cube of sugar half submerged in waterSome people cannot stop themselves from eating too much processed foods, in effect, eating their way into shorter lifespans caused by chronic conditions. It’s wise to be aware of both the evidence and your personal food habits and triggers for overeating junk food. The bottom line is that no amount of trans fats from industrial, synthetic forms has been deemed safe. On the other hand, you can eat sugar — as long as you do so extremely responsibly.

In the 1750s, our average intake of sugar was six to eight pounds per year. In the 1850s, that figure went up to 25 pounds per year. In the 1950s, it went up to 120 pounds per year. Currently, it sits around 130 pounds per year, which is about 40 teaspoons per day. That’s an enormous amount of sugar! Sugar is used for energy, but it’s the over consumption of processed sugar that is really detrimental to health. Estimates are that 20% of current caloric intake is from reduced empty calories of processed sugar.

three wooden spoons with various forms of processed sugars on themArtificial sweeteners such as aspartame, neotame, saccharine, sucralose, cyclamate, and alitame, have all been studied. The truth is that we do not yet know the full impact of artificial sweeteners. What we do know is that artificial sweeteners can trick the brain into thinking that you’re not eating something as sweet as it is, and so you tend to over-consume food. Researchers for Harvard University found that individuals who drink a lot of diet soda or take in a lot of artificial sweeteners may lose their taste for natural sugars found in fruits and vegetables. That’s where the problem lies — when you tend to overconsume processed sugars and artificial sweeteners with disregard to the natural sugars found in fruits in vegetables.

corn syrup in a beaker with a cob of corn in the backgroundHigh-fructose corn syrup is a blend of both glucose and fructose where both molecules are joined together, but it’s highly processed. The metabolic response by the body in reference to mostly leptin and insulin levels are negative when it comes to high-fructose corn syrup. Currently, it’s been concluded by an expert panel that high-fructose corn syrup and sucrose do not have that much difference influence on body composition and obesity. But make no mistake, high-fructose corn syrup is not blameless when it comes to adult obesity. It does cause obesity when over-consumed and is constantly correlated with increases in obesity and the development of diabetes. Sugar-sweetened beverages are associated with chronic inflammation, which can be related to increased risk for diabetes and heart disease.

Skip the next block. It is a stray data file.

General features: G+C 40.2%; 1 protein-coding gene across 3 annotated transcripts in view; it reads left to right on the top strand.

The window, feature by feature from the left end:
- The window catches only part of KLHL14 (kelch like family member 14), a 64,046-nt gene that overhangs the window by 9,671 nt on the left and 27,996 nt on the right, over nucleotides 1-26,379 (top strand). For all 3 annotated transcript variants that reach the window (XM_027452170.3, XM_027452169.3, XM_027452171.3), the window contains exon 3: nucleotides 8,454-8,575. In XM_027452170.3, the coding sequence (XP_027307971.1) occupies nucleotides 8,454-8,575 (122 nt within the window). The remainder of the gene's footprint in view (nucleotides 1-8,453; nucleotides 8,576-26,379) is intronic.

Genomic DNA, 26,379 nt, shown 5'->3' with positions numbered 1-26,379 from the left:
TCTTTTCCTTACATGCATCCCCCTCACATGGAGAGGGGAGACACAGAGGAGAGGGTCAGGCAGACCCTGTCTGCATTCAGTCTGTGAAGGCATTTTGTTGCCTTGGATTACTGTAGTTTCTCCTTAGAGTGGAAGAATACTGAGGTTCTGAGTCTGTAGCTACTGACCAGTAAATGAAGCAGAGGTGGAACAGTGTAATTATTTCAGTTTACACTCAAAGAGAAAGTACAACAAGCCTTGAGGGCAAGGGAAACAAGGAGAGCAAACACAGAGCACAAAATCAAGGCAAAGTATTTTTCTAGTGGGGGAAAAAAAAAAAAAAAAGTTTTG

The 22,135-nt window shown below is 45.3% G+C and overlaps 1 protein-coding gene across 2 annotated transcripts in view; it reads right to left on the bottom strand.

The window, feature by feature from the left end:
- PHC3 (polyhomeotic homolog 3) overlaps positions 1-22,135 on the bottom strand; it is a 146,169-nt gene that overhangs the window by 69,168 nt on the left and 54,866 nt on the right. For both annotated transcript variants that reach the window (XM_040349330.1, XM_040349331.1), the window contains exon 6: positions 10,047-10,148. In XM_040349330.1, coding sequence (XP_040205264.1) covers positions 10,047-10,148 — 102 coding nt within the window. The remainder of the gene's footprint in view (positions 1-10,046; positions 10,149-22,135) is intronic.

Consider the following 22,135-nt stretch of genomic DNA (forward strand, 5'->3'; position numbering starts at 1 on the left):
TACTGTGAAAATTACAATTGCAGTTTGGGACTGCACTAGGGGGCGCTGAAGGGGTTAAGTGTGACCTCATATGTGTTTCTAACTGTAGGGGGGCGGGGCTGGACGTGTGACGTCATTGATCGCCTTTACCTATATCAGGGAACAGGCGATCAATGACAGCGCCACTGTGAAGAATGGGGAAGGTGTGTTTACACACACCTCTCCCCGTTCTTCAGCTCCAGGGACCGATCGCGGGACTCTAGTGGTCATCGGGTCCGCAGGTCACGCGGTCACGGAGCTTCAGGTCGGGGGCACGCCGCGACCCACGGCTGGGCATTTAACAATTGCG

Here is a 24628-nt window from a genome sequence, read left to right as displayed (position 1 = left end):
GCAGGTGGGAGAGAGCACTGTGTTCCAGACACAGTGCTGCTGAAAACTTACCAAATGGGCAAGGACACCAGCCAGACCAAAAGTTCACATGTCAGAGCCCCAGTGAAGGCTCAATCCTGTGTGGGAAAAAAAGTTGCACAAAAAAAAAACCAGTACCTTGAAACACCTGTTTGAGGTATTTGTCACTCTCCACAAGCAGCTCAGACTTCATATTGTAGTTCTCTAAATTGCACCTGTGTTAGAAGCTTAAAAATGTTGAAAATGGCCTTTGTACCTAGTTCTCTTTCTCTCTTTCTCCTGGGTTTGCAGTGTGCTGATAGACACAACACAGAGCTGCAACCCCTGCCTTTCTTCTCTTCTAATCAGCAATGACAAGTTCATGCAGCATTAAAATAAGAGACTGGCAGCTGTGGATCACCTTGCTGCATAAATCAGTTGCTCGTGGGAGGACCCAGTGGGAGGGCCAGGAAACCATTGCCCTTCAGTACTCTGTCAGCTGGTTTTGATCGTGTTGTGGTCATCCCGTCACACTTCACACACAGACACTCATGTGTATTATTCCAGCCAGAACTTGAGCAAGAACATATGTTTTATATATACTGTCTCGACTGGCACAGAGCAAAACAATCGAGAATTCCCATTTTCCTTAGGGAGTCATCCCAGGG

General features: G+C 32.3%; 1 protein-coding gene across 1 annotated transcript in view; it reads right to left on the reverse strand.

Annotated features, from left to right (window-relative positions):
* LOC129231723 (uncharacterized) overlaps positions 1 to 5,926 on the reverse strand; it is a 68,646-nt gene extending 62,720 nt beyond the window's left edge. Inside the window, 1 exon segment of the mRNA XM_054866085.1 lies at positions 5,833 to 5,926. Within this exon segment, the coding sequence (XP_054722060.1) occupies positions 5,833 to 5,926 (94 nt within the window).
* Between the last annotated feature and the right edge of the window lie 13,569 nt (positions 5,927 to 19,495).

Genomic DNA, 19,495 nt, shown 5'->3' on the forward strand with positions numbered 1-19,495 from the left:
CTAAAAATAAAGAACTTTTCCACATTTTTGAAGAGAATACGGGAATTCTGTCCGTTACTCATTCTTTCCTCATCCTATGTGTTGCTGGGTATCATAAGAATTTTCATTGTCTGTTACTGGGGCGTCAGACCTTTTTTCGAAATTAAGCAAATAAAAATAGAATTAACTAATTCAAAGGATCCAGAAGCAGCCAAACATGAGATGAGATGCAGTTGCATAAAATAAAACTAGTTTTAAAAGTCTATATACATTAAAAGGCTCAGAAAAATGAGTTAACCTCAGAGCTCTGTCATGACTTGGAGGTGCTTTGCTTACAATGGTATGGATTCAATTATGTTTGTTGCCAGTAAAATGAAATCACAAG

Omega 3-7-9 + Krill by zenith labsProcessed sugar has been related to development of obesity, diabetes, fatty liver disease, high blood pressure, high triglycerides, cardiovascular disease, kidney stones, irritable bowel syndrome, fatigue, anxiety, depression, headaches, migraines, ADHD, PMS symptoms, candidiasis or overgrowth of yeast in the intestines, accelerated aging, and decreased immune function. So controlling your intake of processed sugar is important for health.

The bottom line is that you should eat whole foods and healthy fats. Here at Zenith Labs, we’ve created an extremely high quality, high potent Omega 3-7-9 + Krill Oil. You can use it to help cardiovascular disease and inflammation. Let us know your comments below!


dr ryan shelton of zenith labsIf you liked this video/article and found it useful, do share it with your friends and loved ones. Subscribe to the Youtube channel for weekly tips on new tools and techniques to improve your health and well-being.

I believe in the original meaning of the word doctor, ‘docere’, which means teacher. I’m here to help educate you on how to take care of yourself in ways that you may not have heard of before, but that are effective. I always want to hear your ideas and feedback so be sure to leave me comments below!